Immigration Behavior: Toward a Social-Psychological Model for Research

By Demirdjian, Z. S. Andrew; Mokatsian, Zara | Journal of Business and Educational Leadership, Fall 2013 | Go to article overview

Immigration Behavior: Toward a Social-Psychological Model for Research


Demirdjian, Z. S. Andrew, Mokatsian, Zara, Journal of Business and Educational Leadership


INTRODUCTION

Migration and immigration activities have been germane to both human and animal kingdoms. While migration is now largely undertaken by animals in a grander and more patterned approach, immigration activities have been specifically in the domain of Homo sapiens.

As a rule, animal migration represents a collective travel with long destinations. The act suggests premeditation and unwavering willfulness known to humans as inherited instincts. On the other hand, immigration has been a complex process beyond simple explanations. Contrary to animal migration, human immigration has been disorganized, sporadic, and downright enigmatic.

Recently, biologists have identified five major characteristics that apply in varying degrees and combinations to all migrations (Quammen 2010). They involve prolonged travel that carries animals outside their familiar habitats. Their movements are rather linear (not zigzagging). They entail certain behaviors of preparation such as overeating for the long and arduous trek. They demand special allocation of energy. Finally, the migrating animals maintain a strong commitment to the greater mission, which keeps them undisturbed from side temptations and undeterred by challenges (e.g., storms) that would turn other animals aside when in non-migrating mode. The long and perilous journey must be continued at all costs.

An example of the animal commitment for a course of action is the wildebeests' yearly migration. Once the herd decides to migrate, none of the rivers such as the Massai River in Kenya, albeit deeply infested by ferocious crocodiles, would deter them from crossing the dangerous, murky waters hiding death and destruction. One by one, they all plunge, as though suicidal, into the river toward greener pastures without any attempt to retreat to their old habitats. Thus, the exodus cannot be reversed regardless of any real or potential deadly hindrance or hurdles.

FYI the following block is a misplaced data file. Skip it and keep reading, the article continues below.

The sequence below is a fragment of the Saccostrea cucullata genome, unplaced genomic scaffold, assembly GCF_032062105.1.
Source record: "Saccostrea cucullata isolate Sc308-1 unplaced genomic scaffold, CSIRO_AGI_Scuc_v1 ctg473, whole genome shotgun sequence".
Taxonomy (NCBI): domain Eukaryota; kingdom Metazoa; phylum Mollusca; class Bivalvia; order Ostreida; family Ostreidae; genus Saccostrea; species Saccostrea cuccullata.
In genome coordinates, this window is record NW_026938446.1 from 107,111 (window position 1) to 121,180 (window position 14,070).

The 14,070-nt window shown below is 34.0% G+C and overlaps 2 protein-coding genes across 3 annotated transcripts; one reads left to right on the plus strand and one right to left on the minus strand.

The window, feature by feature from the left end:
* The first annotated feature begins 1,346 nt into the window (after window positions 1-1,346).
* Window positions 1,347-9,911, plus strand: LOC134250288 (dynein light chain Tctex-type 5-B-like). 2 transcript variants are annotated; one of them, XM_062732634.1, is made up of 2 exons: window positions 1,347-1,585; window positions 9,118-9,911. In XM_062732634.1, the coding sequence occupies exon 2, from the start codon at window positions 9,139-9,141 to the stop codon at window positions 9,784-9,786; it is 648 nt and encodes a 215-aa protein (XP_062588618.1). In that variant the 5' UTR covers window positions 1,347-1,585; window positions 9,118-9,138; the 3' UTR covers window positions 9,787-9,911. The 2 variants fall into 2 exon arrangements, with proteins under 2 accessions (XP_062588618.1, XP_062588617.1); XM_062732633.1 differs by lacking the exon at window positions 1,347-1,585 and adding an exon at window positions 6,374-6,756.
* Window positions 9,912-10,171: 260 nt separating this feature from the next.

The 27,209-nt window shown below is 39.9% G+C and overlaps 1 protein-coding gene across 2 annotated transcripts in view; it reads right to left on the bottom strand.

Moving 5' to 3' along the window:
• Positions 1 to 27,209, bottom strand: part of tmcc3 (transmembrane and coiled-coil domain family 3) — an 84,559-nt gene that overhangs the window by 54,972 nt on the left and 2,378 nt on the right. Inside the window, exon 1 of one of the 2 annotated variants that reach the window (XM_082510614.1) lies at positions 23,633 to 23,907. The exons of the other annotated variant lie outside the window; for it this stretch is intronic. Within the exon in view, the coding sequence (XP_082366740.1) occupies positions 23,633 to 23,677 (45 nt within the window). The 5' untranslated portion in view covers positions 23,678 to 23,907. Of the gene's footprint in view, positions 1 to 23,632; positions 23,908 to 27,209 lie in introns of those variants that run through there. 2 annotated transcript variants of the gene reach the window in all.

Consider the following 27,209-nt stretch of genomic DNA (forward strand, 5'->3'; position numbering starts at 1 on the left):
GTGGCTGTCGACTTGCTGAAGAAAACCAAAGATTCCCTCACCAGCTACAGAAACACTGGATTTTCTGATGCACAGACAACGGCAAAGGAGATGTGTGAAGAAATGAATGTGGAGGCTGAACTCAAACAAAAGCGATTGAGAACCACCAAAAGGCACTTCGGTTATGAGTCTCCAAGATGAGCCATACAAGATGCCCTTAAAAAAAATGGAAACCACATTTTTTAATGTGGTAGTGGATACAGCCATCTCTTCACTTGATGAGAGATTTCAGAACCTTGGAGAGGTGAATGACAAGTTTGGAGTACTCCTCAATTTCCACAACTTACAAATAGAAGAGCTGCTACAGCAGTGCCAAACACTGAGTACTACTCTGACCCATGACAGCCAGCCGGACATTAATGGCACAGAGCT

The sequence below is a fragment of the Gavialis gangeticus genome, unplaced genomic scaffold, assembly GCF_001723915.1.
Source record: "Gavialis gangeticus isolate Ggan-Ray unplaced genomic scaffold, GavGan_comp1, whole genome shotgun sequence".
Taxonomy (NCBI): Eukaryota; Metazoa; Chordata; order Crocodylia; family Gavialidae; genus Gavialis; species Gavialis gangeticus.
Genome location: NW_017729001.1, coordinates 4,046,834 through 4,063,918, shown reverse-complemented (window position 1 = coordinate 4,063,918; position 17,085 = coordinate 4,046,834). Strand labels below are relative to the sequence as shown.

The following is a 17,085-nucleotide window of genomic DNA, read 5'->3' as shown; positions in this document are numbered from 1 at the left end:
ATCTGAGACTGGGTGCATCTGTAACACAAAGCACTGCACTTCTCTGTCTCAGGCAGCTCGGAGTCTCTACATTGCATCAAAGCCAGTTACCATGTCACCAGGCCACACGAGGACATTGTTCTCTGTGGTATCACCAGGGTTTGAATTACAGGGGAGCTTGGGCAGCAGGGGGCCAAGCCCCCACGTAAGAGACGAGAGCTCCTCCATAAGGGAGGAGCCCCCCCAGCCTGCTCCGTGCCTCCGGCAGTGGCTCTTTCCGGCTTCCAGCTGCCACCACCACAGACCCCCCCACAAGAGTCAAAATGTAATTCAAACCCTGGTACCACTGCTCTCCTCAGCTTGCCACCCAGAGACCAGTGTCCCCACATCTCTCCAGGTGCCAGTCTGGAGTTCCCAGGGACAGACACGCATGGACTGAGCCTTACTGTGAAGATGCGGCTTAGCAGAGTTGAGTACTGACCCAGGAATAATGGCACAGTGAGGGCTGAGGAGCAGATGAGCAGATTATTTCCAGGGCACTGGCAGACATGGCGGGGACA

Animals seem to migrate for two major reasons: one reason is for moving into a more favorable environment such as birds escarping harsh winters to warm locations; the second reason is to find abundance of good food for survival and propagation of their species (Teague 2010).

To a lesser degree, humans such as the Laps of Norway and the Mongols in Asia till today also migrate for the same two reasons as cited above: better climate and better food supply for their domestic animals.

When it comes to humans as to why they immigrate, economists and other social-scientists provide us with a myriad of isolated reasons (Fortuny and Jargowsky 2010). An extensive review of the literature and a meta-analysis of studies on immigration, lead one to conclude that the main purpose of immigration can be subsumed under two major categories of incentives: material and non-material (Fuligni, A. J. 2001).

Material incentives are mainly economic benefits (e.g., better standard of living), while non-material incentives would consist of social-psychological reasons such as seeking a safe haven or as for a chance for self-actualization.

In this article, after a brief introduction to migration and immigration contrasts, the dire need is discussed for a theory, a map for the study of how an individual makes a decision to either immigrate or not to immigrate when the opportunity to move and live in another country presents itself. Secondly, a theoretical model of immigration behavior based on a social-psychological perspective is presented. Thirdly, a verbal statement of the model is briefly discussed. Finally, a walkthrough example is given to show how the decision process takes place within the context of the proposed model, followed by a conclusion.

THE NEED FOR A THEORY OF IMMIGRATION TO GUIDE RESEARCH

Studies on immigration, whether scientific or anecdotal, have isolated mainly material factors such as better opportunities, availability of jobs, better standard of living to cite a few (Scott 1998; Suarez-Orozco and Suarez-Orozco 1995). …

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